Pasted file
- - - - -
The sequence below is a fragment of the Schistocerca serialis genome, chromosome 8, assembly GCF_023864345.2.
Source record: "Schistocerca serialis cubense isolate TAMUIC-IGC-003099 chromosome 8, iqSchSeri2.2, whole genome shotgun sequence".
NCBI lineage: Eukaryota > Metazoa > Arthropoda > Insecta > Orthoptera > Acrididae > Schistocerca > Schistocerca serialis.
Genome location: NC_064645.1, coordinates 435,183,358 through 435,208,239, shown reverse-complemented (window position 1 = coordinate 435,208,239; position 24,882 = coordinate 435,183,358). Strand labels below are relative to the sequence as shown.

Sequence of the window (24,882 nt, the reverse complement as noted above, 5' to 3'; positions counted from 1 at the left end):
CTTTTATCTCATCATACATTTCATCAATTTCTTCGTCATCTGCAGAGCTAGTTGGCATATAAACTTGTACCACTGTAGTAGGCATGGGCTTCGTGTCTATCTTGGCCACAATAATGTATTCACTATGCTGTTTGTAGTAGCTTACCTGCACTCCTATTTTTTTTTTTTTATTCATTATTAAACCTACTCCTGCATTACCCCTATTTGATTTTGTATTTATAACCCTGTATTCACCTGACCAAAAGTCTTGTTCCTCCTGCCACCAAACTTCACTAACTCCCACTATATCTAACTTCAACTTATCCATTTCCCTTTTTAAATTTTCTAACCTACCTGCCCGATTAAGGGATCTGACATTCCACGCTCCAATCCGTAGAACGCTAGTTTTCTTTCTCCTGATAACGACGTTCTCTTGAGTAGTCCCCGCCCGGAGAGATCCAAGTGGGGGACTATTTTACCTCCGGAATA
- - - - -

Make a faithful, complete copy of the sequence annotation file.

The sequence below is a fragment of the Schistocerca serialis genome, chromosome 8, assembly GCF_023864345.2.
Source record: "Schistocerca serialis cubense isolate TAMUIC-IGC-003099 chromosome 8, iqSchSeri2.2, whole genome shotgun sequence".
NCBI lineage: Eukaryota > Metazoa > Arthropoda > Insecta > Orthoptera > Acrididae > Schistocerca > Schistocerca serialis.
Genome location: NC_064645.1, coordinates 435,183,358 through 435,208,239, shown reverse-complemented (window position 1 = coordinate 435,208,239; position 24,882 = coordinate 435,183,358). Strand labels below are relative to the sequence as shown.

Sequence of the window (24,882 nt, the reverse complement as noted above, 5' to 3'; positions counted from 1 at the left end):
CTTTTATCTCATCATACATTTCATCAATTTCTTCGTCATCTGCAGAGCTAGTTGGCATATAAACTTGTACCACTGTAGTAGGCATGGGCTTCGTGTCTATCTTGGCCACAATAATGTATTCACTATGCTGTTTGTAGTAGCTTACCTGCACTCCTATTTTTTTTTTTTTATTCATTATTAAACCTACTCCTGCATTACCCCTATTTGATTTTGTATTTATAACCCTGTATTCACCTGACCAAAAGTCTTGTTCCTCCTGCCACCAAACTTCACTAACTCCCACTATATCTAACTTCAACTTATCCATTTCCCTTTTTAAATTTTCTAACCTACCTGCCCGATTAAGGGATCTGACATTCCACGCTCCAATCCGTAGAACGCTAGTTTTCTTTCTCCTGATAACGACGTTCTCTTGAGTAGTCCCCGCCCGGAGAGATCCAAGTGGGGGACTATTTTACCTCCGGAATA